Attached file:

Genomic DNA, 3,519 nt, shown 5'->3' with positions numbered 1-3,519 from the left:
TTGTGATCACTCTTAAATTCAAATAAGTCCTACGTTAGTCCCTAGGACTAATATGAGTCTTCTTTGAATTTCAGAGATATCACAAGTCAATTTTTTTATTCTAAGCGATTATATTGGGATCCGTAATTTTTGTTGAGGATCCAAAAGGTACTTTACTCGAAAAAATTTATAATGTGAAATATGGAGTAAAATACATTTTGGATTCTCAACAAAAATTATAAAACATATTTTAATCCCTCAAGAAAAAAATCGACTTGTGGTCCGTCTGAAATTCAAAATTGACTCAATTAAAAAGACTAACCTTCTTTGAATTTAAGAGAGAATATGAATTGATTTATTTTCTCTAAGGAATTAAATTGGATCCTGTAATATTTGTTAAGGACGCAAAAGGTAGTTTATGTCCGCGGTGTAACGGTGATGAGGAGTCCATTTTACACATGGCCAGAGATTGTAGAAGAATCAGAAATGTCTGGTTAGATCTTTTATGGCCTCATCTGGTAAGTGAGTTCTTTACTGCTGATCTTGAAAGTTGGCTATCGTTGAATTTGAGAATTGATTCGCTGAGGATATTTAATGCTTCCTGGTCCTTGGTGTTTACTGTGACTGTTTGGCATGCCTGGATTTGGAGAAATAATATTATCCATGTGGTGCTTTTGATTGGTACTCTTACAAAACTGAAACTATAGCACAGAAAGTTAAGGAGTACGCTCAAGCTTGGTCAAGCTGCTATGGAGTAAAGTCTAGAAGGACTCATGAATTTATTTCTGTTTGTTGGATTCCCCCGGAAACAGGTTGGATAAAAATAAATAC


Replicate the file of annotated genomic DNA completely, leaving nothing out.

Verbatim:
Genomic DNA, 3,519 nt, shown 5'->3' with positions numbered 1-3,519 from the left:
TTGTGATCACTCTTAAATTCAAATAAGTCCTACGTTAGTCCCTAGGACTAATATGAGTCTTCTTTGAATTTCAGAGATATCACAAGTCAATTTTTTTATTCTAAGCGATTATATTGGGATCCGTAATTTTTGTTGAGGATCCAAAAGGTACTTTACTCGAAAAAATTTATAATGTGAAATATGGAGTAAAATACATTTTGGATTCTCAACAAAAATTATAAAACATATTTTAATCCCTCAAGAAAAAAATCGACTTGTGGTCCGTCTGAAATTCAAAATTGACTCAATTAAAAAGACTAACCTTCTTTGAATTTAAGAGAGAATATGAATTGATTTATTTTCTCTAAGGAATTAAATTGGATCCTGTAATATTTGTTAAGGACGCAAAAGGTAGTTTATGTCCGCGGTGTAACGGTGATGAGGAGTCCATTTTACACATGGCCAGAGATTGTAGAAGAATCAGAAATGTCTGGTTAGATCTTTTATGGCCTCATCTGGTAAGTGAGTTCTTTACTGCTGATCTTGAAAGTTGGCTATCGTTGAATTTGAGAATTGATTCGCTGAGGATATTTAATGCTTCCTGGTCCTTGGTGTTTACTGTGACTGTTTGGCATGCCTGGATTTGGAGAAATAATATTATCCATGTGGTGCTTTTGATTGGTACTCTTACAAAACTGAAACTATAGCACAGAAAGTTAAGGAGTACGCTCAAGCTTGGTCAAGCTGCTATGGAGTAAAGTCTAGAAGGACTCATGAATTTATTTCTGTTTGTTGGATTCCCCCGGAAACAGGTTGGATAAAAATAAATAC